"Randy Thomasson is there to destroy Harvey Milk's life and the truth about gay men.  And all of these TV crews come out to cover his nonsense? I am sorry but I didn't see the newsworthiness of one minor anti-gay character showing up on this important day," said Petrelis. "What was the news hook?"

Ire at radio station

A minute-long report by radio station KCBS has sparked the most ire from the LGBT community. The piece included quotes from both Obama and openly gay state Senator Mark Leno (D-San Francisco), who was at the White House ceremony, speaking about Milk's breaking down political barriers when in 1977 he won a seat on the Board of Supervisors, thus becoming the first openly gay person elected to public office in a major American city.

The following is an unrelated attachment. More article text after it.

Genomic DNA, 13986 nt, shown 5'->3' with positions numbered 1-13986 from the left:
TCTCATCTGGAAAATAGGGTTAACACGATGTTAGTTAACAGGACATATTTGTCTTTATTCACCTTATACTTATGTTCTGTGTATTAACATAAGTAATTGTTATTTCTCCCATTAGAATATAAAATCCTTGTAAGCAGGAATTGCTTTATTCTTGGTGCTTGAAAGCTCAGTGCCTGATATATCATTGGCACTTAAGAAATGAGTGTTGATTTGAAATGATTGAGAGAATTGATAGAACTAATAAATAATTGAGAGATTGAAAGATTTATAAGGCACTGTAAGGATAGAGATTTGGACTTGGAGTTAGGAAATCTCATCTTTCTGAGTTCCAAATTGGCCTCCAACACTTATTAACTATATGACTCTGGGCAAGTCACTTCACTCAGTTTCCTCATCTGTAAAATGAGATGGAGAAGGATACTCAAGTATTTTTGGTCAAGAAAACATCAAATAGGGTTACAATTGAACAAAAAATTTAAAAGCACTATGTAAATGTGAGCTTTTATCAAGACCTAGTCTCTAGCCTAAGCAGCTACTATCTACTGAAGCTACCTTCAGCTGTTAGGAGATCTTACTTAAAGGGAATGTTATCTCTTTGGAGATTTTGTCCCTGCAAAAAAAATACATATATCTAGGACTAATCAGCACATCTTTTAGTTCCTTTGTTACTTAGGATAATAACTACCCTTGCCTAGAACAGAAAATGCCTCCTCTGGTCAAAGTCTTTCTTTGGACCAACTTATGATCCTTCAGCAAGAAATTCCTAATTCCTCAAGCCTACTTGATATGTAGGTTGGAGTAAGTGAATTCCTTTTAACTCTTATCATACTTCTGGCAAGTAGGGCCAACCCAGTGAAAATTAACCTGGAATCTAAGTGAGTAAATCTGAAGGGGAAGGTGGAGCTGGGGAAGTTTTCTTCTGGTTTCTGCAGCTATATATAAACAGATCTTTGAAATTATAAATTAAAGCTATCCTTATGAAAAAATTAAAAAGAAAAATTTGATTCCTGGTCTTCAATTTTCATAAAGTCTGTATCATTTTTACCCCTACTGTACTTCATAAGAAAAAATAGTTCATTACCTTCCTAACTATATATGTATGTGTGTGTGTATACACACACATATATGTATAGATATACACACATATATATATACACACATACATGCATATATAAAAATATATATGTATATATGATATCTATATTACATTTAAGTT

But the report also quoted Thomasson saying that Milk "led a life that is not admirable or honorable." The piece ran several times throughout the day, incensing those who repeatedly heard what they consider to be offensive and inappropriate journalism.

Several listeners have lodged complaints with the station. Dunlop said he was driving in his car when

Rising star: Harvey Milk met presidential candidate Jimmy Carter during a Carter campaign fundraising dinner at the San Francisco Hilton on May 21, 1976. The photo was later used in Milk campaign literature. Photo: Don Eckert/
he heard the KCBS report and feels the station owes the LGBT community an apology.

"They need to know people are watching and we need to make sure our community doesn't lose our history," said Dunlop in an interview. "The last word spoken is an insult to an assassinated martyr. How can Harvey ever respond and clear his name from this insult? How could they let that be the last word?"